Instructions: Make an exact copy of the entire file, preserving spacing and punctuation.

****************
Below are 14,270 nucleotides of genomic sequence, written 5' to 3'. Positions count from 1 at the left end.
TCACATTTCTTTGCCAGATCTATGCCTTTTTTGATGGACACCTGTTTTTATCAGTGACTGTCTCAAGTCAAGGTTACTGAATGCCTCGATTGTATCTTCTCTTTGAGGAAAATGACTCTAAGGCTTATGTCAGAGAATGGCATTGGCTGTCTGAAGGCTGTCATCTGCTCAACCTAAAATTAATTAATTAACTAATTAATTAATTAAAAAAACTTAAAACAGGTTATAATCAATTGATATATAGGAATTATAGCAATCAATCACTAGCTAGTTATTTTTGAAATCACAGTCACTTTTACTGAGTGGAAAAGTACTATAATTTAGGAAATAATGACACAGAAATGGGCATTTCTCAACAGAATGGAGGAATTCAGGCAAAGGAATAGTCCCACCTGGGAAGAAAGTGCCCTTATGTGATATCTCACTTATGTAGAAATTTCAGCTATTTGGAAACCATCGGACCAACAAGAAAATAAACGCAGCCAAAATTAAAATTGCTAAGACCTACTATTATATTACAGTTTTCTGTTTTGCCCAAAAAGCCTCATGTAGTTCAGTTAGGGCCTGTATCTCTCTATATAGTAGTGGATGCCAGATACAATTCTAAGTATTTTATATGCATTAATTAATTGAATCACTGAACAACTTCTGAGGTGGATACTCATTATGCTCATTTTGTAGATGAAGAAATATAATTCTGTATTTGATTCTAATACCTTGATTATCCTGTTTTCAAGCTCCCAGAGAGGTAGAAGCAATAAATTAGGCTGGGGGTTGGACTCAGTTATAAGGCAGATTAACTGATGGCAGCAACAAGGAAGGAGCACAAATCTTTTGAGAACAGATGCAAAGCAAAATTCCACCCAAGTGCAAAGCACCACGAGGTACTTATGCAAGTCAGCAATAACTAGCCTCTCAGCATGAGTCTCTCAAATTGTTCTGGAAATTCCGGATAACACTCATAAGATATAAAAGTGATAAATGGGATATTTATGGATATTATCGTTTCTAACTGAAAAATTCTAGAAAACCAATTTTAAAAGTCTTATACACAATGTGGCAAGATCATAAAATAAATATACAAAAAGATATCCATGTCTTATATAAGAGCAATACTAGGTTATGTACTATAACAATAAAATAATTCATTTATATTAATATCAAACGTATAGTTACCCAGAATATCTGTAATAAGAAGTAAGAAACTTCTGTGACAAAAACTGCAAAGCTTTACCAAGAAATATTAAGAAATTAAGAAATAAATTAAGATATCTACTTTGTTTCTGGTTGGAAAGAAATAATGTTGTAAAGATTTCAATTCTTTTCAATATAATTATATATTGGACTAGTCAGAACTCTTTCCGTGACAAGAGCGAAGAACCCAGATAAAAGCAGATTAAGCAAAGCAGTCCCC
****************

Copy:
Below are 14,270 nucleotides of genomic sequence, written 5' to 3'. Positions count from 1 at the left end.
TCACATTTCTTTGCCAGATCTATGCCTTTTTTGATGGACACCTGTTTTTATCAGTGACTGTCTCAAGTCAAGGTTACTGAATGCCTCGATTGTATCTTCTCTTTGAGGAAAATGACTCTAAGGCTTATGTCAGAGAATGGCATTGGCTGTCTGAAGGCTGTCATCTGCTCAACCTAAAATTAATTAATTAACTAATTAATTAATTAAAAAAACTTAAAACAGGTTATAATCAATTGATATATAGGAATTATAGCAATCAATCACTAGCTAGTTATTTTTGAAATCACAGTCACTTTTACTGAGTGGAAAAGTACTATAATTTAGGAAATAATGACACAGAAATGGGCATTTCTCAACAGAATGGAGGAATTCAGGCAAAGGAATAGTCCCACCTGGGAAGAAAGTGCCCTTATGTGATATCTCACTTATGTAGAAATTTCAGCTATTTGGAAACCATCGGACCAACAAGAAAATAAACGCAGCCAAAATTAAAATTGCTAAGACCTACTATTATATTACAGTTTTCTGTTTTGCCCAAAAAGCCTCATGTAGTTCAGTTAGGGCCTGTATCTCTCTATATAGTAGTGGATGCCAGATACAATTCTAAGTATTTTATATGCATTAATTAATTGAATCACTGAACAACTTCTGAGGTGGATACTCATTATGCTCATTTTGTAGATGAAGAAATATAATTCTGTATTTGATTCTAATACCTTGATTATCCTGTTTTCAAGCTCCCAGAGAGGTAGAAGCAATAAATTAGGCTGGGGGTTGGACTCAGTTATAAGGCAGATTAACTGATGGCAGCAACAAGGAAGGAGCACAAATCTTTTGAGAACAGATGCAAAGCAAAATTCCACCCAAGTGCAAAGCACCACGAGGTACTTATGCAAGTCAGCAATAACTAGCCTCTCAGCATGAGTCTCTCAAATTGTTCTGGAAATTCCGGATAACACTCATAAGATATAAAAGTGATAAATGGGATATTTATGGATATTATCGTTTCTAACTGAAAAATTCTAGAAAACCAATTTTAAAAGTCTTATACACAATGTGGCAAGATCATAAAATAAATATACAAAAAGATATCCATGTCTTATATAAGAGCAATACTAGGTTATGTACTATAACAATAAAATAATTCATTTATATTAATATCAAACGTATAGTTACCCAGAATATCTGTAATAAGAAGTAAGAAACTTCTGTGACAAAAACTGCAAAGCTTTACCAAGAAATATTAAGAAATTAAGAAATAAATTAAGATATCTACTTTGTTTCTGGTTGGAAAGAAATAATGTTGTAAAGATTTCAATTCTTTTCAATATAATTATATATTGGACTAGTCAGAACTCTTTCCGTGACAAGAGCGAAGAACCCAGATAAAAGCAGATTAAGCAAAGCAGTCCCC